We seem to be in the year prior to the blade falling on the future of virtual reality once again. Either it will tumble back into its pit as it did in the late ’90s, or we’ll see it soar from the cusp it has been riding for the past couple of years and into our everyday lives. There’s too much riding on it for a viable middle ground to exist.
Palmer Luckey’s Oculus Rift VR goggles revived the dream of virtual reality back in 2012. It was as if the dust was suddenly brushed off the idea to reveal an obsidian shine, and it triggered a ferocious tech race. Sony jumped into the ring with its “Project Morpheus” headset; Google’s Cardboard supplied a cheap DIY alternative for the masses; Samsung worked alongside Oculus VR to develop the Gear VR for mobile. Then came the smaller efforts, such as 3DHead, cartwheeling into the court as if a silly jester out only to provide laughs for the crowd.
A late entry arrived this weekend during the Mobile World Congress 2015 in Barcelona in the form of the HTC Vive. What’s giving it some buzz is the fact that it’s powered by SteamVR. This makes it a step forward for two companies: HTC and Valve—whose weight comes from owning PC gaming’s most popular digital marketplace Steam. Right now, more than all the other big plastic boxes heading for our faces, the promise of bringing virtual reality to the mainstream seems strongest in the HTC Vive. And it’s due out later this year, which may mean it beats all other competition to the punch, including the Oculus Rift.
What’s particularly promising about the HTC Vive isn’t that it has two 1200×1080 displays, or that it has a refresh rate of 90-frames-per-second. It’s the other details that complement the main peripheral.
The Vive comes with a pair of controllers that haven’t been revealed yet, but are said to be “unlike typical game controllers,” and made with the aim of “helping everyone make the most of their experience.” A controller might not seem like much, but consider that it was Nintendo’s Wiimote that opened up videogames to those who hadn’t even turned a nose to them before back in 2007.
Then there’s the Vive’s “base stations,” which let the headset track your movements across the room in a full 360-degrees. You don’t have to sit or stand on the spot; you can move around freely and with ease, looking behind objects as if they were actually there, matching real space to the virtual one.
With this, perhaps the HTC Vive can do for virtual reality what the Nintendo Wii did for videogames. Its accessibility and intuitiveness seems to inform its design goals more than anything else, even more than the other virtual reality headsets.
The tech may seem more suited to a mainstream reach than its competition, but what about the software that we’ll play on it? Little is known about this aspect but, most notably, Google, HBO, Lionsgate, and the National Palace Museum in Taiwan are all partnered with the HTC Vive. The presence of these large television and movie companies, especially, makes for interesting implications for the merging of these medias and virtual reality. It may prove to be the necessary conduit to join virtual reality to the mainstream. Until now, videogames have been the focus of virtual reality developments, testing what’s possible with the tech. But it’s in reaching beyond them that it has a chance to become part of the living room.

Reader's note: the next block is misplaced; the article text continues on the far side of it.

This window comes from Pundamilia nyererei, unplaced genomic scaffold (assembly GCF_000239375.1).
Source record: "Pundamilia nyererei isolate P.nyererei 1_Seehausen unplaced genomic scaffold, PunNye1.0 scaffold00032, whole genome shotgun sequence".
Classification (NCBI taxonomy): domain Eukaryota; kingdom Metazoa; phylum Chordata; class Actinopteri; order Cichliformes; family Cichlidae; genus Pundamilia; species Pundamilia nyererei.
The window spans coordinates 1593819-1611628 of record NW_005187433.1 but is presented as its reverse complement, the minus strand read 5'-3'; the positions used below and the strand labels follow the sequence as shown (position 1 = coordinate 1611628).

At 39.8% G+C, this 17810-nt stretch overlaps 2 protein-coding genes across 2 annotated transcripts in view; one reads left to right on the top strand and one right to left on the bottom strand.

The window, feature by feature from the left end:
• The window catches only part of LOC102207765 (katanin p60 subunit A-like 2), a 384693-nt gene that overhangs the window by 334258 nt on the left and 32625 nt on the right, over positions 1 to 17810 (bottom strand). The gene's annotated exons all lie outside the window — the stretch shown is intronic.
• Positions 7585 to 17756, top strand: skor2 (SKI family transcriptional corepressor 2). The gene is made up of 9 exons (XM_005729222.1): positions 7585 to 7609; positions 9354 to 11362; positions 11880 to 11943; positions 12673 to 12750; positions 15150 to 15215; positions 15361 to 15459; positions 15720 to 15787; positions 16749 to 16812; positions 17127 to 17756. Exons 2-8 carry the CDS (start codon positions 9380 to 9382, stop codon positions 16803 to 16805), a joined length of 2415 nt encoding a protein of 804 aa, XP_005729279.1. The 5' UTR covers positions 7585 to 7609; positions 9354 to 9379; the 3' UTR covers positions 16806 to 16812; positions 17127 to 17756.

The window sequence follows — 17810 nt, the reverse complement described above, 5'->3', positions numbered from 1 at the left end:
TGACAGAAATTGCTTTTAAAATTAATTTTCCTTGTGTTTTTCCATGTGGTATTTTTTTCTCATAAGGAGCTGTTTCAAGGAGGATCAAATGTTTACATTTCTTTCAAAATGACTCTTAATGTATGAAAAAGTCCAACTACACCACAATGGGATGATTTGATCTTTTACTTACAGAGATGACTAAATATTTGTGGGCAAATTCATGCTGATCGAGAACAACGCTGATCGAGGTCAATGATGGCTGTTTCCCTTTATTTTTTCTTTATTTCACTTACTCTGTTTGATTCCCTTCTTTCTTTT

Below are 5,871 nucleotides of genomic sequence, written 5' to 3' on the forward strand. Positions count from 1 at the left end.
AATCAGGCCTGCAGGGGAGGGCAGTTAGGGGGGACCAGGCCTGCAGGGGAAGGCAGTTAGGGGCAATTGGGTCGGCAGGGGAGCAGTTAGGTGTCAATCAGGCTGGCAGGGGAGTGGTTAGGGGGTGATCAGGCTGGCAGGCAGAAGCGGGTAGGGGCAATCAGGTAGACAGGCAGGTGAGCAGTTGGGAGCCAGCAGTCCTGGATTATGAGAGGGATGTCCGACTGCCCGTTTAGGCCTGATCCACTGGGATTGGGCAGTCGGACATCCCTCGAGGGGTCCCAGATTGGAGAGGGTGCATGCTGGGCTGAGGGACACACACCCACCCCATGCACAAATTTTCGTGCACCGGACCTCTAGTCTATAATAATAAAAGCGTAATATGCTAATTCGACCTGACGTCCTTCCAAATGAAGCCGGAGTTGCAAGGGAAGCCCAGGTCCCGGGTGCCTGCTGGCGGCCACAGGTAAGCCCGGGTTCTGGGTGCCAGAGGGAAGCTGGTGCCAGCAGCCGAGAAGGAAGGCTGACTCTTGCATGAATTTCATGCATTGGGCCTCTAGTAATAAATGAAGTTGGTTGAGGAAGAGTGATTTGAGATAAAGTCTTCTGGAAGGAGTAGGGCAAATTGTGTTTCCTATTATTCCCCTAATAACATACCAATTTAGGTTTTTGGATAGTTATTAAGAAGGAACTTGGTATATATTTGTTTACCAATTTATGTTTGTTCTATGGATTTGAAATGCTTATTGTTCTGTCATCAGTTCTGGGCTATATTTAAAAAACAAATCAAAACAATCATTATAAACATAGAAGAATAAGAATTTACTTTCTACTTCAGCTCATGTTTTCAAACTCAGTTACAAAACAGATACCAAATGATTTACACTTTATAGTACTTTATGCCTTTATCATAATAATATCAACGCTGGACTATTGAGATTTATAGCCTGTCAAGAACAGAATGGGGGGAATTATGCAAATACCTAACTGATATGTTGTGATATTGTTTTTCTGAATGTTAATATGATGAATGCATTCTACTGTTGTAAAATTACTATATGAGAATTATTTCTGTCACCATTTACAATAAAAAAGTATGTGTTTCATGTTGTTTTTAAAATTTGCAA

Not that there’s any shortage of virtual reality games heading to the HTC Vive. Already revealed for it is Owlchemy Labs’s Job Simulator. It’s set in a future when robots have taken over all jobs that were once performed by humans. The conceit is that Job Bot, the “keeper of human history,” has devised a job simulator to teach humans how their ancestors (that’s us!) survived before everything was automated. This involves making soup, pulling pints at a bar, and performing other menial tasks with precision.
Then there’s The Gallery by Cloudhead Games. It’s pure fantasy exploration controlled by your body’s movements. You open doors, pick up bottles, and throw objects using your hands. With the HTC Vive, you will presumably also be able to walk around inside this world using your own feet rather than pressing a button on a controller.
Other videogames heading to the HTC Vive are to be confirmed. But we do know that simulator game company Dovetail Games is on board. WEVR, creator of the virtual reality underwater journey theBlu, is also included, as well as World of Diving studio Vertigo Games. Another is Skillman & Hackett, who is responsible for virtual reality art tool Tilt Brush. All of these pieces of software could be coming to HTC Vive. Or it could be entirely new projects, such as the ones on their way from Fireproof Games, Bossa Studios, and Steel Wool Games.
At a glance, then, it seems that it’ll be the HTC Vive and the Oculus Rift heading up against each other later this year, looking to sell virtual reality to the mainstream. But while the tech and software might be in place, the only question that matters is this one: is the world is ready for it yet?
Find out more about the HTC Vive as it arrives on its website.